In theatrical folklore Allegro is said to be Rodgers and Hammerstein’s first flop, but technically that’s not the case. It recouped in its nearly yearlong run, but it wasn’t the unalloyed critical and commercial triumph that Oklahoma! and Carousel were. Hammerstein initially wanted to tell a man’s life from birth to death but settled with stopping at 35. I’ve been fascinated by it since I read the script and heard the OBCR while still in high school, and I have managed to see six productions of it in my theatergoing lifetime. I’m very drawn to its use of a commenting Greek chorus and the clear overtones of Our Town, and despite its flaws, particularly in Act 2, I love it wholeheartedly. The cast recording is very truncated but necessary to hear the performances, especially Lisa Kirk’s definitive “The Gentleman Is a Dope.” However, the complete studio recording released in 2008 by Masterworks Broadway beautifully conveys how the show works and is a must for any lover of musical theatre.

Ballet Ballads (Opened May 9, 1948, at Maxine Elliot’s Theatre)
John Latouche and Jerome Moross’ collection of three “dance cantatas” is probably the first musical to move from off-Broadway to Broadway, though it only played in Broadway theatres. It opened at Maxine Elliot’s Theatre for a one-week run as a production of the Experimental Theatre, Inc., which was headed by producer Cheryl Crawford and functioned under a special contract with Equity that allowed for much lower pay for actors, the equivalent of what would become an off-Broadway contract. The critical response was so favorable that commercial producer Alfred de Liagre moved it immediately to the Music Box Theatre on a Broadway contract. Critics raved again, but the show only ran for two months. In a fusion of dance and singing, it told the stories of “Susanna and the Elders” (a Biblical tale), “Willie the Weeper” (about a drug addict), and “The Eccentricities of Davy Crockett” (the life of the eponymous “king of the wild frontier”). A fourth ballad, “Riding Hood Revisited,” was not performed initially but was done in a 1961 off-Broadway revival. Digitally, you can hear songs from Ballet Ballads on Windflowers: The Songs of Jerome Moross. “Willie the Weeper” was recorded in its entirety for the Naxos CD American Classics: Jerome Moross, and on the OCR of my John Latouche revue, Taking a Chance on Love: The Lyrics and Life of John Latouche, you can hear a good deal of material from “Willie” and “Davy Crockett” (a CD that I swear will be available digitally before 2019 is out). There is also a complete live recording made by Moross in 1950 of the show’s Los Angeles premiere that has a young Marni Nixon in the cast, but you have to know someone to get that. The scores for all four sections have recently been restored and published, and I hope some enterprising dance or theatre company will try this timeless show out.

Love Life (Opened Oct. 7, 1948, at the 46th Street Theatre)
The sole collaboration of Alan Jay Lerner and Kurt Weill is the fifth of my off-Broadway on Broadway shows. Perhaps the first concept musical (some will argue that’s Allegro), it looked at the institution of marriage across 150 years of American history. Its protagonists, Sam and Susan Cooper, start out married and happy in a rural setting in 1791 and end up divorced and miserable in what was then the present-day Manhattan of 1948. In between the scenes of their life are comment songs presented in the style of a vaudeville. The brilliantly eclectic score never got an OBCR due to a recording strike, even though the show ran a whole season on Broadway. A recent production in Germany used a new critically edited version of the score created by the Kurt Weill Foundation. So what is Encores! waiting for? Kurt Weill on Broadway: Thomas Hampson offers four songs—the sweeping opener, “Who Is Samuel Cooper?”; the main love ballad, “Here I’ll Stay”; the nostalgic duet “I Remember It Well” (Lerner reused the idea in Gigi), and the dramatic aria “This Is the Life”—and employs the show orchestrations. Lotte Lenya Sings Kurt Weill has Weill’s widow in an uncharacteristically bubbly mood on the Act 1 production number “Green-Up Time.” Kerry-Anne Kutz: Songs From Berlin to Broadway has a medley of two comment songs, “Economics” and “Love Song,” plus Susan’s torchy Act 2 lament “Is It Him or Is It Me?” And the OBCR of LoveMusik has a truncated version of the show’s climactic minstrel sequence, “The Illusion Minstrel Show,” performed as “The Illusion Wedding Show.” And there’s a lot more out there on a variety of recordings if you are diligent about looking. But you shouldn’t have to look. We need a complete recording!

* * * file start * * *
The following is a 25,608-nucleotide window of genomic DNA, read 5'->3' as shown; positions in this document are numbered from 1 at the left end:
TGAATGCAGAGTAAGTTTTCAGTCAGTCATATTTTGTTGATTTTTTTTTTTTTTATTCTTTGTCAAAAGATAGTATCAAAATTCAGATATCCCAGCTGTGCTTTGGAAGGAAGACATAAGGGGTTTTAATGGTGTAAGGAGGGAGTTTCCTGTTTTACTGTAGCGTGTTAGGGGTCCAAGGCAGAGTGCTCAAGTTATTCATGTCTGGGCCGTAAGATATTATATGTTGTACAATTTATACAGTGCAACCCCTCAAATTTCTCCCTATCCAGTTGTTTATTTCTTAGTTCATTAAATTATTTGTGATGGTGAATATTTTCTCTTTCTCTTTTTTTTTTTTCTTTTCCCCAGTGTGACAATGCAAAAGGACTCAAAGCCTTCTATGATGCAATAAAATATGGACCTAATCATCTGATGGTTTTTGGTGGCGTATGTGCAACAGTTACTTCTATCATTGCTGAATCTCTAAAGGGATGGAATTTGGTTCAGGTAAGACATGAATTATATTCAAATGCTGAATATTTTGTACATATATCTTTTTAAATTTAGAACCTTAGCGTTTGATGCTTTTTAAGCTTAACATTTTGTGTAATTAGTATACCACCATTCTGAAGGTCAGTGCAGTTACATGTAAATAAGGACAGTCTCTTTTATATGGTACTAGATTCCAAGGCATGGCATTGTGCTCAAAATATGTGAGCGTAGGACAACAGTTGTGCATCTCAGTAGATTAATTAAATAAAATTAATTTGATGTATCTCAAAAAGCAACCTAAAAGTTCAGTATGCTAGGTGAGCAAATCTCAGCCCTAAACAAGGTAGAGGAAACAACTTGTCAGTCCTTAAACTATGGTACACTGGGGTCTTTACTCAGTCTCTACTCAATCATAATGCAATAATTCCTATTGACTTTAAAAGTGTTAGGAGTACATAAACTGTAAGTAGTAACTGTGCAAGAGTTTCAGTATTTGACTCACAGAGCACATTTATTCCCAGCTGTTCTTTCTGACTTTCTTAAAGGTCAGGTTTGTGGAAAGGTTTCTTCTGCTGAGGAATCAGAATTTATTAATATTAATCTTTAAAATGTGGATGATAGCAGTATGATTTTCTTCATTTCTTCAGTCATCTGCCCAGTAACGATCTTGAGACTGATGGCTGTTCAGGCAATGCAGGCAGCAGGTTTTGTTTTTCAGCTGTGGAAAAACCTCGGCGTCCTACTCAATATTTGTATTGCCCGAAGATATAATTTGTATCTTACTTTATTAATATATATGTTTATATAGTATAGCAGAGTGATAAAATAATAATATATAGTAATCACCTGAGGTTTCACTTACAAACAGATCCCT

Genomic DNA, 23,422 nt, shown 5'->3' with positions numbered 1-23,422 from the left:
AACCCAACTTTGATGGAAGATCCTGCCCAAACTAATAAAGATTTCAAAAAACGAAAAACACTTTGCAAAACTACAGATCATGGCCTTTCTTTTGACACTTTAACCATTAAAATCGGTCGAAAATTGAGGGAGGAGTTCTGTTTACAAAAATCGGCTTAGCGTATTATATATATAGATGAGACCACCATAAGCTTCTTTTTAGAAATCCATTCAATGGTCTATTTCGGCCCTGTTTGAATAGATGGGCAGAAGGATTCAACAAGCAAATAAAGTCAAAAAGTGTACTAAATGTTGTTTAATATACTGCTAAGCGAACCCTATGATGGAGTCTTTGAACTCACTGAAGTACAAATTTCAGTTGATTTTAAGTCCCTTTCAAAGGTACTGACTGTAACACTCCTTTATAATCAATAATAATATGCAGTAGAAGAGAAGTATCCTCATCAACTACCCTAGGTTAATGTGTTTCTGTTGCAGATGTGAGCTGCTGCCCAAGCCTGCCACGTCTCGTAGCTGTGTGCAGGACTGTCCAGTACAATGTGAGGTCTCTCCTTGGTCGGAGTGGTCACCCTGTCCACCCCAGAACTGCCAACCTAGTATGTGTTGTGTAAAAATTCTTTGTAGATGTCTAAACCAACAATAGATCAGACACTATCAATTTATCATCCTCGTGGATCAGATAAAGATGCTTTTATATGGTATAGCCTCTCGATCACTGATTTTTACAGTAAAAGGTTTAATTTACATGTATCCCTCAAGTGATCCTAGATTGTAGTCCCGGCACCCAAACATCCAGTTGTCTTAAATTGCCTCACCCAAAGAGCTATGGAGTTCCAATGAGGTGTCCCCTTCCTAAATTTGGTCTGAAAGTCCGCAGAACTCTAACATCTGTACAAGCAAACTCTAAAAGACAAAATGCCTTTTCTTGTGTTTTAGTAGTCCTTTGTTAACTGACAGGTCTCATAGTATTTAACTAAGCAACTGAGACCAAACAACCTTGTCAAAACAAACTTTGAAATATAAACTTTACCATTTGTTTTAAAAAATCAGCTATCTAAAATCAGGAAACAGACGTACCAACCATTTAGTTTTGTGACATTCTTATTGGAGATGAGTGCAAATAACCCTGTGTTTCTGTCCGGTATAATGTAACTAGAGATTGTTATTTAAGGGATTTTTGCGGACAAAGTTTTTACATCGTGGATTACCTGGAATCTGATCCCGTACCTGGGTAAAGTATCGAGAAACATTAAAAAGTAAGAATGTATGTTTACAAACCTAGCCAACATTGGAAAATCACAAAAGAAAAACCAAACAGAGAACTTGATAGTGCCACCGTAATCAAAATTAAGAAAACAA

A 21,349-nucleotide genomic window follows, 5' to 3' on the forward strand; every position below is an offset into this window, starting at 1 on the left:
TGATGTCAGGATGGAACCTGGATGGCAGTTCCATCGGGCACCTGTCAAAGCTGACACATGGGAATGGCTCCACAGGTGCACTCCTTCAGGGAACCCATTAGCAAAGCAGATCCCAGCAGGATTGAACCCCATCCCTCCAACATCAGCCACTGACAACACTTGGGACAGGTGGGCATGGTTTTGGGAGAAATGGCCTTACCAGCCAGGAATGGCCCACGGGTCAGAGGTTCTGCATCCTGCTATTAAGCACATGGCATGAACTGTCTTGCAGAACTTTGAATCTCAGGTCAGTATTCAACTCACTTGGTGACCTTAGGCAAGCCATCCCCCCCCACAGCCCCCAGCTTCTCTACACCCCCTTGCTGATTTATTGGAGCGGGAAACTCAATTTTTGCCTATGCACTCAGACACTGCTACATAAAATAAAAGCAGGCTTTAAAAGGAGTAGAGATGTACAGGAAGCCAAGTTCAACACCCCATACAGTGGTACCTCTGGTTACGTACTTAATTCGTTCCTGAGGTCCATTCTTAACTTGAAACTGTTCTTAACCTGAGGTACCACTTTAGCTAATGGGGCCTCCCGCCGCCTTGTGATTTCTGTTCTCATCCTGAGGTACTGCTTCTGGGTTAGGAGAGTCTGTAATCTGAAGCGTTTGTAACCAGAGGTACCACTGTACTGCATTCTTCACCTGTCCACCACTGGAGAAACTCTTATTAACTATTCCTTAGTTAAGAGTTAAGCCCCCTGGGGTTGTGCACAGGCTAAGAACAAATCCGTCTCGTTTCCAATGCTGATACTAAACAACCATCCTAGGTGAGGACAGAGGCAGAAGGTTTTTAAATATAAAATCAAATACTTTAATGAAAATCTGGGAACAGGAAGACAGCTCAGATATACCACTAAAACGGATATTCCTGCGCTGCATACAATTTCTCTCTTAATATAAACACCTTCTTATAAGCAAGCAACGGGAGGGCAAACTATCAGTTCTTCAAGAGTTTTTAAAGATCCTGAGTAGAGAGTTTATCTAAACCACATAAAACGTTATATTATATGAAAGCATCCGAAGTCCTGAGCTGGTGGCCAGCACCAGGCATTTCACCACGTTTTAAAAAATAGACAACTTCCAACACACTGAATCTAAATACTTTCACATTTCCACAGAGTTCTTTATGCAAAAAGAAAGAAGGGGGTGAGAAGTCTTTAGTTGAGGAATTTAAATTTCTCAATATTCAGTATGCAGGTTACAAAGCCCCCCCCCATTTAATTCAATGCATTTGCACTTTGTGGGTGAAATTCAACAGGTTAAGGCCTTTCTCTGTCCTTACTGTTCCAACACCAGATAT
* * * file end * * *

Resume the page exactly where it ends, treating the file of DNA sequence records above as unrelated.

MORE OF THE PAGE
South Pacific (Opened April 7, 1949, at the Majestic Theatre)
It took director Bartlett Sher’s 2008 production for Lincoln Center Theatre to convince me that South Pacific was a first-rate musical, but convince me it did. Kelli O’Hara and Paulo Szot were outstanding as Nellie Forbush and Emile de Becque, and Sher surrounded them with an equally superb company of actors. The double whammy of “You’ve Got to Be Carefully Taught” and “This Nearly Was Mine” leaves me in helpless tears whenever I watch my DVD of the live PBS broadcast, and O’Hara’s delivery of the word “colored” in the last scene of Act 1 never fails to pierce my heart. Rodgers and Hammerstein were not afraid of presenting the dark side of America, but they always leavened it with hope. While there a number of fine recordings of this score, it’s always O’Hara and Szot that I want to hear.

Lost in the Stars (Opened Oct. 30, 1949, at the Music Box Theatre)
If you read me regularly, you probably have noticed that I do tear up in the theatre a fair amount. But rarely have I been as destroyed as I was by Michael V. Smartt’s delivery of the title song of Kurt Weill and Maxwell Anderson’s musical tragedy, based on Alan Paton’s book Cry, the Beloved Country, about apartheid South Africa. Director Arvin Brown’s masterful 1986 production for Connecticut’s Long Wharf Theatre left me shuddering with uncontrollable sobs at the Act 1 curtain, when Rev. Stephen Kumalo sings “Lost in the Stars,” in which he tells his young nephew that he believes he has lost his faith, due to the fact that his only son has murdered a white man. The lights came up for intermission, but I couldn’t stop for quite a while after they did. Lost in the Stars is a hard show to pull off successfully (every other production I’ve seen hasn’t really worked), but if you do, it’s a killer.